The Servetus Affair

The Story of Calvin and His Critics

“For many,” Bruce Gordon opens his chapter on Calvin and Servetus, “the execution of Michael Servetus in Geneva has defined John Calvin’s posthumous reputation. From the sixteenth century to this day detractors have seized this moment as confirmation of his tyrannical, intolerant character” (Bruce Gordon, Calvin [Yale University Press, 2009], 217).

As I noted near the beginning of my message, John Piper asked that my contribution deal with “some of Calvin’s own imperfections, notably the Servetus affair,” because he wants our treatment of Calvin to be realistic and not a whitewash or cheap hagiography. I have postponed my treatment of this topic until now in part because the more I have read about Calvin’s part in Servetus’s execution the less attention it seems to merit.

The facts leading up to Servetus’s burning at the stake at Champel outside Geneva on October 27, 1553, are these: Michael Servetus, a Spaniard, had been in contact with Calvin for over twenty years. Their theological disagreements began before the publication of Calvin’s first theological work, the Psychopannychia, since that work “was at least in part,” Gordon reports, “directed against views attributed to Servetus and his circle in Paris” (Ibid., 217).

In 1531, Servetus published On the Errors of the Trinity, which, Roland Bainton observes, “contains both an assault upon the traditional view and a reconstruction of his own position. The former necessitated his withdrawal from Catholic lands; the latter was to make his residence untenable also on Protestant soil” (Roland H. Bainton, Hunted Heretic: The Life and Death of Michael Servetus 1511–1553 [Blackstone Editions, 2005], 13).

Three years later, Calvin took the considerable risk of returning to Paris to meet with Servetus, either — depending on which account we credit — to “gain him for our Savior” or to silence him, but Servetus was a no-show. In 1545, Servetus contacted Calvin again, luring him into correspondence by asking for help in understanding three difficult theological points. Calvin explained them; Servetus disputed Calvin’s explanations; Calvin replied again and sent Servetus a copy of his Institutes as giving fuller answers. Servetus returned the copy scribbled up with his criticisms, along with part of his yet unfinished Restoration of Christianity and some other writings and suggested that he come to Geneva.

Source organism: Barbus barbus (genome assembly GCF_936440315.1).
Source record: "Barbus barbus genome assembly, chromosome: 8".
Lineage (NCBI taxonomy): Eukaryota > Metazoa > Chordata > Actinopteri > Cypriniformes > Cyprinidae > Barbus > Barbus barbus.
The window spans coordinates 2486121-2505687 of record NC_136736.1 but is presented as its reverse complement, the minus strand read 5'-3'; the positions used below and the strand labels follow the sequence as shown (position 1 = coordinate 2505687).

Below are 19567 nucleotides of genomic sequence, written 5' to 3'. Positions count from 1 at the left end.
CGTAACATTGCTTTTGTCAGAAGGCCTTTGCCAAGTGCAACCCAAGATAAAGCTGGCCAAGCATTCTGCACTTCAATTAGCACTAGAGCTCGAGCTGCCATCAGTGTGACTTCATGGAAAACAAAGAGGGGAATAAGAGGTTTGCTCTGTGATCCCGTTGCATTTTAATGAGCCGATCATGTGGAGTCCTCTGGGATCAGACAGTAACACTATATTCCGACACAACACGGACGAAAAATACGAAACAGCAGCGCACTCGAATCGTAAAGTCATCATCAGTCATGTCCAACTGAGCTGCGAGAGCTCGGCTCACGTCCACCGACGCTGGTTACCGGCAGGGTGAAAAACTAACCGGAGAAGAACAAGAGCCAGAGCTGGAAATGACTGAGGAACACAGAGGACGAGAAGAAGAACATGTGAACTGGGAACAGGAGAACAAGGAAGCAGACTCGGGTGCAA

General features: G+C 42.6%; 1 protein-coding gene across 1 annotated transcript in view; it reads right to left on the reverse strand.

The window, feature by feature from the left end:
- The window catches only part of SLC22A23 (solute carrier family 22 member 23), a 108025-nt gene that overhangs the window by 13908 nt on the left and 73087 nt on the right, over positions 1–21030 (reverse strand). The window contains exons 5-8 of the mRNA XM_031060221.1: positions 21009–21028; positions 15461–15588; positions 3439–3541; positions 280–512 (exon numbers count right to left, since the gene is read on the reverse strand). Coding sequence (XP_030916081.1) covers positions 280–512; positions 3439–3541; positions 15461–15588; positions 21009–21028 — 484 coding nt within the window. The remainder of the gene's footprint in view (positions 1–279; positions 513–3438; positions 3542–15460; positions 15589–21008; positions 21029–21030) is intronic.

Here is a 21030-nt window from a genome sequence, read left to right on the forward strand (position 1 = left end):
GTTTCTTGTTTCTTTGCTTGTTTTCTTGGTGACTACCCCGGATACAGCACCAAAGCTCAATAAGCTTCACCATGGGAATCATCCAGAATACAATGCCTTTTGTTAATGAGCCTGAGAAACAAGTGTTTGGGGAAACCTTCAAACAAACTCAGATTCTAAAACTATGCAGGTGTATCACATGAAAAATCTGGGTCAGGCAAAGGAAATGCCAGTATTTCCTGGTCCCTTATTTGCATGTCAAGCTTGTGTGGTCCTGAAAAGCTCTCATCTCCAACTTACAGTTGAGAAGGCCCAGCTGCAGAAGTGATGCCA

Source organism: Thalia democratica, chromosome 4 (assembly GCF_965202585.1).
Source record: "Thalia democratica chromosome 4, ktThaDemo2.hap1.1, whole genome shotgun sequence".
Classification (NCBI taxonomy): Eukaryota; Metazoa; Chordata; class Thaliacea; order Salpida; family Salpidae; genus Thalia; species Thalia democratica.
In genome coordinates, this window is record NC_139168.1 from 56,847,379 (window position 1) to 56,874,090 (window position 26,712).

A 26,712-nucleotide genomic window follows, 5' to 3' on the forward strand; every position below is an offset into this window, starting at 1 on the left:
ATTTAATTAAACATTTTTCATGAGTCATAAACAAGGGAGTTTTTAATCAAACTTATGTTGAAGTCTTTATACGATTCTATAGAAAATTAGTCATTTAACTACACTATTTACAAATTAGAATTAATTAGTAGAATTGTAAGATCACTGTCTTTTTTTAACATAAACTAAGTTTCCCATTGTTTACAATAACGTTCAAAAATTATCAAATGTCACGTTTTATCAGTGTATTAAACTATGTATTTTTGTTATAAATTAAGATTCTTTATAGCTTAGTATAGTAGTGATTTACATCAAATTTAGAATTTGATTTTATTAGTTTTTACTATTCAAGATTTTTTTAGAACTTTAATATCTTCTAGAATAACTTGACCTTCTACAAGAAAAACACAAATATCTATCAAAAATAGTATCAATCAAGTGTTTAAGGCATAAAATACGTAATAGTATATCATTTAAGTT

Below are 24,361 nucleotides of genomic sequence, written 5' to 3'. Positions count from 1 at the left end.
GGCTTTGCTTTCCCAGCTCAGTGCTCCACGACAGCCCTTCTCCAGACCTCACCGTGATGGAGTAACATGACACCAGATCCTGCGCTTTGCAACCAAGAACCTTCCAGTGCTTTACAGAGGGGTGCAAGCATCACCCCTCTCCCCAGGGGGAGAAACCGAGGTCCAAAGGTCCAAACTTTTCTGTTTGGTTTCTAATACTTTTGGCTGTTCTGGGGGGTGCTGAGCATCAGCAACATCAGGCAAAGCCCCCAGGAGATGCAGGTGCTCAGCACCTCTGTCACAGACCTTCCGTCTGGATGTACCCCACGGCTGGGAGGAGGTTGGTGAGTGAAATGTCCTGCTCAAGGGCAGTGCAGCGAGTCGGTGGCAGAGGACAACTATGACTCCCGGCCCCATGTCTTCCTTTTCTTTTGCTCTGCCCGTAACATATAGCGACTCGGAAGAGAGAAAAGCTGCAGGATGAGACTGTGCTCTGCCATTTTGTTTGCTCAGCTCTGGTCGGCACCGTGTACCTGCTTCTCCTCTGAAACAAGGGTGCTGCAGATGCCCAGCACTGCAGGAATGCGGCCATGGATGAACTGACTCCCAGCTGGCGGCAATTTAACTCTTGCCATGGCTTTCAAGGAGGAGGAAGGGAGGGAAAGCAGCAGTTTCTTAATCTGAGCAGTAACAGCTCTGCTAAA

By this time, Calvin had concluded that Servetus would abandon his heresies only if God changed his heart, and so he warned Servetus not to come. Servetus published his Restoration at the beginning of 1553 and sent a copy to Calvin. Its Latin title, Christianismi Restitutio, was, Parker writes, “a deliberate hit at [Calvin’s] Institutio” (Ibid.). Calvin found the Restoration to be full of errors and “prodigious blasphemies against God” — indeed, “a rhapsody patched up from the impious ravings of all ages.” On August 13 of that year, Servetus came to a Sunday service at Calvin’s church. When some recognized him, they told Calvin, who took steps to have the civil magistrate arrest him.

By the time Servetus appeared in Geneva, he was already a fugitive from justice, who had been tried and condemned as a heretic to be burned at the stake by the Catholic Inquisition. But in Geneva, the determination of Servetus’s fate was entirely in the hands of the civil magistrates. As Gordon notes, “Although Servetus’ quarrel was clearly with Calvin, the Frenchman’s role in the process was limited” (Gordon, Calvin, 219).

In Servetus’s trial before the civil magistrates, Calvin was, as Alister McGrath puts it, a “technical advisor or expert witness, rather than prosecutor” (McGrath, Life, 119). Claude Rigot, the actual prosecutor, was, as Bainton notes, of Geneva’s Libertine party — in other words, he was of the party that was made up of “the chief enemies of Calvin” (Bainton, Hunted Heretic, 101) — and, in prosecuting Servetus he “acted in entire independence of Calvin” (Ibid., 122).

What the civil magistrates and Calvin shared was the belief that heresy had to be confronted and punished. Their reasons for holding this belief were probably somewhat different. For Calvin, opposition to heresy was primarily a matter of upholding God’s honor: both heresy and blasphemy were affronts to God, and the purpose of confronting and punishing both heretic and blasphemer was “to vindicate the honor of God by silencing those who sully His holy name” (Ibid., 116). On the issue of whether mercy should be shown to a heretic like Servetus, Calvin thought Christians had no choice, as some of his commentary on Deuteronomy 13 makes clear:

Those who would spare heretics and blasphemers are themselves blasphemers. Here we follow not the authority of men but we hear God speaking as in no obscure terms He commands His church forever. Not in vain does He extinguish all those affections by which our hearts are softened: the love of parents, brothers, neighbors and friends. He . . . practically denudes men of their nature lest any obstacle impede their holy zeal. Why is such implacable zeal demanded unless that devotion to God’s honor should be preferred to all human concerns and as often as His glory is at stake we should expunge from memory our mutual humanity.